Chris Low, chief economist for First Horizon National Corp.’s capital markets division FTN Financial, has been on the road in recent days.
He’s been out talking to community banks and credit unions. And the picture they left with Low is that the money they make from mortgages is shrinking – that the mortgage business is not as profitable these days as it once was, low interest rates being one reason.
When interest rates are low, one way to offset that is by just making more mortgages. And to a certain extent, that’s what banks and lenders across Shelby County are doing.
Total mortgage volume throughout Shelby County last month was up 25 percent over September 2011, climbing to a little more than $106 million in September 2012 from $84.7 million during the same period last year, according to real estate information company Chandler Reports, www.chandlerreports.com.
Similarly, there were more mortgages made last month – 693, up from 565 in September 2011. Also, the average mortgage amount rose to $153,137 last month from $150,024 in September 2011.
That overall trend also corresponds to the pattern of home sales during the month, when September saw the ninth consecutive monthly increase over 2011. Shelby County saw 1,272 home sales last month compared to the 1,069 homes sold in September 2011, according to Chandler Reports.
Low highlighted the significance of low interest rates during one of his semi-regular presentations in recent days on the state of the economy.
“Bankrate.com, which does a national average of mortgage rates on a daily basis, has shown record low rates every day for the past couple of weeks,” Low said. “We’re now at about 3.4 percent, according to Bankrate.com, for a 30-year, fixed-rate mortgage on average in the U.S. There have been a couple of articles written suggesting mortgage rates haven’t come down as much as yields on mortgage-backed securities, and because of that mortgage underwriters are printing bigger profits on these deals than they have in the past.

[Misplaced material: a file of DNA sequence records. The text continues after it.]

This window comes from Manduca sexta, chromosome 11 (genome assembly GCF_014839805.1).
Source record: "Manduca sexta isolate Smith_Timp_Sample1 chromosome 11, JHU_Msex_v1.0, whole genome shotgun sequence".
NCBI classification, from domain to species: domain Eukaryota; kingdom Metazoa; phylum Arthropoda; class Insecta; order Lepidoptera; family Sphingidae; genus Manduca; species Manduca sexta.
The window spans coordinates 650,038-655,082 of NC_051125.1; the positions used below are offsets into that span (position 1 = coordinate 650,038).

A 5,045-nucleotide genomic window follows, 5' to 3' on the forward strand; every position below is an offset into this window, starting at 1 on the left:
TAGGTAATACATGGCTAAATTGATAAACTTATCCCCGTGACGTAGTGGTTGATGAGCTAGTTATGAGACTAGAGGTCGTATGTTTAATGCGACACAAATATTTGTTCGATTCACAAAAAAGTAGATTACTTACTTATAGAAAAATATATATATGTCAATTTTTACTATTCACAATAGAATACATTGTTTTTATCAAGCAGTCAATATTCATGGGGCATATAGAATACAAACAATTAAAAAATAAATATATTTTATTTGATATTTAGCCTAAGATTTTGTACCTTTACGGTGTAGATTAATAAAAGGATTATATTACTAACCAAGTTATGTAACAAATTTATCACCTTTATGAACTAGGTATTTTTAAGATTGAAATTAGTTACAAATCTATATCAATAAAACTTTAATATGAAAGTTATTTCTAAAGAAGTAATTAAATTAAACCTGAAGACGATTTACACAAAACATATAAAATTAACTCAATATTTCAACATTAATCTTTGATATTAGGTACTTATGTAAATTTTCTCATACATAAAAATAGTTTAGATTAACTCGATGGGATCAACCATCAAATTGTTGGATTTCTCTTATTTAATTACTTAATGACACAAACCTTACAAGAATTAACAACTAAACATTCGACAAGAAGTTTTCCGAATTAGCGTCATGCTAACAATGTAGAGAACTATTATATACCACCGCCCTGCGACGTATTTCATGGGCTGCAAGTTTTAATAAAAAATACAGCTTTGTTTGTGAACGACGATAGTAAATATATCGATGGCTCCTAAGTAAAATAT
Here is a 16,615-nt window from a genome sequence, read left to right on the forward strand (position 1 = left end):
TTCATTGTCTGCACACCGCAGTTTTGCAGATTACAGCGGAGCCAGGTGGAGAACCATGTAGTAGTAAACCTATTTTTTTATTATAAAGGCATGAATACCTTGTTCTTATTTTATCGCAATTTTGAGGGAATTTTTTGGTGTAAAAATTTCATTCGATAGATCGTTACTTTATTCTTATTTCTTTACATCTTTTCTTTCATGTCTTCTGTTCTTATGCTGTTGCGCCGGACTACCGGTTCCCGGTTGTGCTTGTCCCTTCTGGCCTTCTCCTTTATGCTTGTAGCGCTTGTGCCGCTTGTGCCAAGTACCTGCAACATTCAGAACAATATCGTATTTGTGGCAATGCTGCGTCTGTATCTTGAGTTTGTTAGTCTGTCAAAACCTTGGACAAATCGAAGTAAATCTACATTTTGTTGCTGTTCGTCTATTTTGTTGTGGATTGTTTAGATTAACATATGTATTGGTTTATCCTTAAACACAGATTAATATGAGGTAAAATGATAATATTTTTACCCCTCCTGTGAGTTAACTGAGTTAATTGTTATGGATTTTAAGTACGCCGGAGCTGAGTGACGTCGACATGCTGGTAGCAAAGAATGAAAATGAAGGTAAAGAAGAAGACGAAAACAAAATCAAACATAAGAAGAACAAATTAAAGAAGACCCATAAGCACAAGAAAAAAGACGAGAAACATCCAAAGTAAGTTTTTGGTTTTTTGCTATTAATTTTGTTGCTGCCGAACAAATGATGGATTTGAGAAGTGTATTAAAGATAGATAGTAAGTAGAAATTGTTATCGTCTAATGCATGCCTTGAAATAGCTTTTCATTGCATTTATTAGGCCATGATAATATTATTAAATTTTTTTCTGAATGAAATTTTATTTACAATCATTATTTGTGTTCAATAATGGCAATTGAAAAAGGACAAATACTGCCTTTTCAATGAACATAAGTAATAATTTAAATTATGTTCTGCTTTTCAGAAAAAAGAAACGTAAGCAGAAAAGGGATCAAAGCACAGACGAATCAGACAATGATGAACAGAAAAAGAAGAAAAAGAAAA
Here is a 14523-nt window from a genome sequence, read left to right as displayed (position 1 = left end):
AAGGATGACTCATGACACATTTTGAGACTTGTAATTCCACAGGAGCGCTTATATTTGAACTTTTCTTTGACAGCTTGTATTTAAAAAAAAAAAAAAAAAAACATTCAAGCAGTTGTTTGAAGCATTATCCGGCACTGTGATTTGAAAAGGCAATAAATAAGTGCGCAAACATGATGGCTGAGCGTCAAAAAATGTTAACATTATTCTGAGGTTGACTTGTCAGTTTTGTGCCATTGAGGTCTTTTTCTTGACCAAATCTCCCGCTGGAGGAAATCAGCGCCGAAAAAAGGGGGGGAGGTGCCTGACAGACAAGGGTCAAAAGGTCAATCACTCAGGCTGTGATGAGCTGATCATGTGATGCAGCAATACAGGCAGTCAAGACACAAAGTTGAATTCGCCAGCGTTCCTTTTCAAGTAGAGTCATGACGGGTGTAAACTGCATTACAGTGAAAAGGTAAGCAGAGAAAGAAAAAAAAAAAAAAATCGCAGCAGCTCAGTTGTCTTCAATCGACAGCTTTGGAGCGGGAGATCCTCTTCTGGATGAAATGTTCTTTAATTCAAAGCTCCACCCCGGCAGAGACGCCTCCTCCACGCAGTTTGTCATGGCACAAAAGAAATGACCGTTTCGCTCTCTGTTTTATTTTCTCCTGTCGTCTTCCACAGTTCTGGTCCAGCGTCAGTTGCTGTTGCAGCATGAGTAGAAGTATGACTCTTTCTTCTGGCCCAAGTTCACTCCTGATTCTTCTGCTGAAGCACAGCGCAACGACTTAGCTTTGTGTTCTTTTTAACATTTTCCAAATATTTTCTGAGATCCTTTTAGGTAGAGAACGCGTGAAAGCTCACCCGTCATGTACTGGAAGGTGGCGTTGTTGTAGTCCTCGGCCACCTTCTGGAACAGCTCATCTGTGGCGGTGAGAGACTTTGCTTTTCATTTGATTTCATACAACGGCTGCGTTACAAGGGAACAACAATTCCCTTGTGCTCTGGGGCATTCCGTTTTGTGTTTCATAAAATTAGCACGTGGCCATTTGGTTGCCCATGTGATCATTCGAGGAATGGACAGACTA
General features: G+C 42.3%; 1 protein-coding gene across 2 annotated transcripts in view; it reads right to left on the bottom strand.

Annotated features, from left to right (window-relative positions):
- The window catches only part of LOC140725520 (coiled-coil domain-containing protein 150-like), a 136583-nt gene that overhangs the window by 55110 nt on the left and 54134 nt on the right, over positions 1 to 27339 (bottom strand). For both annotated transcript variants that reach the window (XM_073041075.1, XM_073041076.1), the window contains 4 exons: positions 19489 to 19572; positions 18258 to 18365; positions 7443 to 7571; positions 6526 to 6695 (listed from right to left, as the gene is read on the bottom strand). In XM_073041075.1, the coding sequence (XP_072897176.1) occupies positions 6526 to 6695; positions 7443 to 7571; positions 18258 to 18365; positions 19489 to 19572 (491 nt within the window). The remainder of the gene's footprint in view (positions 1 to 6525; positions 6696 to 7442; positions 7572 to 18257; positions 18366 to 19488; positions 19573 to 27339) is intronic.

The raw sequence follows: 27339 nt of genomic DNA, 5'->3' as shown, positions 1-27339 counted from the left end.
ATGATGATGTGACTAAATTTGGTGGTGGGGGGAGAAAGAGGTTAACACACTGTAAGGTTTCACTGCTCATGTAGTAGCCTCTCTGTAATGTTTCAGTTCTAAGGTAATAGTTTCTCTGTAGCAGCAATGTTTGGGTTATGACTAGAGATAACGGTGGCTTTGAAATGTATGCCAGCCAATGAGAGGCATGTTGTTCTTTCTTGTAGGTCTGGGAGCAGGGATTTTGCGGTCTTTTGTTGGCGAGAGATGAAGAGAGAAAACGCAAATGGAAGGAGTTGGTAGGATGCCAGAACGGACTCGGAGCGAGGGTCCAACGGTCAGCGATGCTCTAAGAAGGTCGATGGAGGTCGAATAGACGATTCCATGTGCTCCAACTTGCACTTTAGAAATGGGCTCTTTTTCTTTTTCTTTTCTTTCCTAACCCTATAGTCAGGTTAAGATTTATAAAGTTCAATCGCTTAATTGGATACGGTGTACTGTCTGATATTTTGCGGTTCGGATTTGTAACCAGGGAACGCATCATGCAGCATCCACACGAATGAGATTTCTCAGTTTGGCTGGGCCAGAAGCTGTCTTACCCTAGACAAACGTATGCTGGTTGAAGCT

“The data suggests some expansion of the mortgage pipeline and some hiring, as long as the profits are there. Eventually, we will see the benefits falling to homeowners.”
Some of the benefits, he goes on, already are getting through.
“Mortgage refis are coming in at the highest levels since 2009,” Low said.
“People are aware of the programs, and they’re trying to take advantage, which is the best the Fed can ask for. The benefit isn’t going to come into the economy the way it has in prior cycles. For banks, it will be an extraordinarily challenging environment for the next six months or so. The Fed is aiming at what has been one of the most profitable places in bank portfolios. It will require adept managing of both lending and investment.”
Some of September’s mortgage totals were down a little from the prior month’s despite being above the year-earlier totals.
Between August and September, total mortgage volume fell to $106 million from $127.5 million. The number of mortgages went to 693 in September from 845 in August, but the average mortgage amount climbed to $153,137 in September from $150,915 in August.
Some of the largest Memphis-based banks reported mortgage volume increases over the two September periods. First Tennessee Bank’s September 2012 mortgage volume, according to the Chandler numbers, was up 74 percent over September 2011 (from $1.2 million to $2.1 million). And Magna Bank’s volume during that same period was up 11 percent (from $6.6 million to $7.3 million).
According to the Federal Reserve Bank of St. Louis in its most recent “Burgundy Book,” a report measuring Memphis-area economic activity in September: “Housing activity in the Memphis area thus far in 2012 has been much stronger than the nation’s pace of activity.”
Chandler Reports is a division of The Daily News Publishing Co. Inc.